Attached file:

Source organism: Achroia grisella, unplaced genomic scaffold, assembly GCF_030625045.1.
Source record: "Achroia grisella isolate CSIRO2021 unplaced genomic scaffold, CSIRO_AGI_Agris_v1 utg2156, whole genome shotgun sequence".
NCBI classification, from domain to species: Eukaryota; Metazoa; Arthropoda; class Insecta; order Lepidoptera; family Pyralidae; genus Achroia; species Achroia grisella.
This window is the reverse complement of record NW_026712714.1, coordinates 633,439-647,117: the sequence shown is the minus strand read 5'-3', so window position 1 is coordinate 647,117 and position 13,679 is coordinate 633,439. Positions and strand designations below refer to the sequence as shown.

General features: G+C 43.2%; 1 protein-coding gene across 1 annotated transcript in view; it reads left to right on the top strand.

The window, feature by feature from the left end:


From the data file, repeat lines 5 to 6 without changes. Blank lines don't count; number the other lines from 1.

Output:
General features: G+C 43.2%; 1 protein-coding gene across 1 annotated transcript in view; it reads left to right on the top strand.

The window, feature by feature from the left end: